10-year primary care plan belies universal telehealth claims

Written by Kate McDonald in .

Yes, we know we’ve been kicking around this for a long time, but this week has revealed in full color just how ridiculous outgoing health minister Greg Hunt’s commitment to telehealth is. Despite a host of twists and turns to the contrary, the Australian government has no intention of instituting universal permanent telehealth, nor has it made any Herculean efforts to institute it, as the Medical Software Industry Association ludicrously likes to promote.

The surreptitious release of the grandiloquently titled Primary Health Care 10-Year Plan, supposedly released on March 25, four days before the budget but somehow evading everyone’s attention, suggests that there are many elements in the plan that the Department of Health wants. to hide.

One of them is surely the additional restrictions it is placing on MBS-funded telehealth. While Mr. Hunt speaks of universal permanent telehealth as one of his great legacies, not only that, but apparently one of the biggest reforms to Medicare since it was enacted, repeated policy changes and restrictions show that this is simply It is not like this.

Everyone welcomed the MBS elements for telehealth when COVID hit and it was certainly an achievement to get the Department of Health to institute new element numbers, but it has been a political issue ever since. The technology has been around for a long time, but GPs had no idea how to use it, or more importantly how to bill for it, and so they turned to the phone. Then they got scared by what they thought were dodgy online telehealth services and worried their regular patients might go elsewhere and get substandard care.

Poor care is certainly true of some services that diagnose via chatbot, prescribe insecurely and aren’t set up so the patient’s regular GP has any idea what was going on, but most telehealth services have members of RACGP or ACEM and are perfectly capable of providing good service by video.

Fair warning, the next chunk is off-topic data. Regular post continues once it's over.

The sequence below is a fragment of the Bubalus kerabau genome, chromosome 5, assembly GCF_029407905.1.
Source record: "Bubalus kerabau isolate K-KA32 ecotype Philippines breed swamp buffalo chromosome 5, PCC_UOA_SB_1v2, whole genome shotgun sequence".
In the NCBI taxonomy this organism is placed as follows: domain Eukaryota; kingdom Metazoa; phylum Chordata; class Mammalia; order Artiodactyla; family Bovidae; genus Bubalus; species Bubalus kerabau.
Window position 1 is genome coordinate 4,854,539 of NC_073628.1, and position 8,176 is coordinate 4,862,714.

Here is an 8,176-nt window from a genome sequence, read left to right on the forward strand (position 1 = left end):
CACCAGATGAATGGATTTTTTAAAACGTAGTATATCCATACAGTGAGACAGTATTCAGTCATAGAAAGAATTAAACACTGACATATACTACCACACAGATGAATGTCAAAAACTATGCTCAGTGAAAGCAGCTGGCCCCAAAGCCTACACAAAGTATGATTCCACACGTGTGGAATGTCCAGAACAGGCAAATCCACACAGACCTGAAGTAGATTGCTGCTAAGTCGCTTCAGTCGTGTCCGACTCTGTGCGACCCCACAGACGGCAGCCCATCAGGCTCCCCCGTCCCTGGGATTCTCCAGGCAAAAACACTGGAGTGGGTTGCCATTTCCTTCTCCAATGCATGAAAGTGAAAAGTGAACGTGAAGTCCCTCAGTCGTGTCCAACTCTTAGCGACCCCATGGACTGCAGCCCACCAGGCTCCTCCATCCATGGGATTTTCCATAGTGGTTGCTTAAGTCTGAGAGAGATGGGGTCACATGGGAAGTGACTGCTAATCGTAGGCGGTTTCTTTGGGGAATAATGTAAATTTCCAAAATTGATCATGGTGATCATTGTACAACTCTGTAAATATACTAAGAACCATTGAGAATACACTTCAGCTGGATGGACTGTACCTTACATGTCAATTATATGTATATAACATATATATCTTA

That didn’t stop pressure from being put on what medical lobby groups called “emerging” telehealth companies, most of which had been in business for quite a few years paying and were nothing of the sort, and demanding restrictions. .

The department relented and introduced new rules in favor of continuity of care by limiting MBS-funded telehealth to patients who have seen a GP, or a GP from the same practice, in the last 12 months. There were exceptions – homeless people, babies under 12 months, people in COVID hotspots – but it was pretty clear the department was withering under pressure from the RACGP and AMA to ensure emerging telehealth companies weren’t taking advantage of the low points. Fruit.

We were then told that “universal permanent telehealth” had been introduced, but the extent to which the Department of Health folded like a wetsuit in the face of this pressure is highlighted in the 10-year primary health care plan, which not only restrict MBS-funded telehealth to a practice the patient has attended in the previous 12 months, but to a practice the patient has “voluntarily enrolled” in.

Patients will need to attend a specific practice multiple times during a given period to qualify, and according to the plan, they will need to keep their record by revisiting within a certain period.

This is a bullshit. Medicare is Australia’s public health insurance plan and was created to ensure that money was not a barrier to accessing health care. It seems that for all the government’s claims to “guarantee Medicare,” it has a policy that won’t guarantee anything of the sort. The RACGP, which supports these movements, should be ashamed.

These restrictions only apply to telehealth at this time, but there is potential for them to be extended to a host of Medicare-funded services, such as chronic disease management plans and team care arrangements. Should you be eligible for publicly funded screening services, such as breast, cervical, or bowel cancer screening, unless you are registered with a practice? What about free heart health checks or vaccinations? People who are moving house, state or country, people who can’t make it to a practice, people who need care right now are not thought of. Hello emergency departments! Medicare was created to ensure equal access to care. The ten-year plan for primary care does not guarantee any of that.

There was a lot of attention in the run-up to last fortnight’s budget, but it seems like it quickly lost attention. We asked in our survey question last week if it was a useful budget for healthcare and healthcare IT. We got a mixed response, we must say. Only a handful of respondents said yes: 88 percent said no.

We also asked if you thought so, what measures did you support? If not, what would you have liked to see? This is what you said.

This week we ask you:

Is the Department of Health’s voluntary patient registration scheme the end of publicly funded telehealth?

Vote here or leave your comments below.

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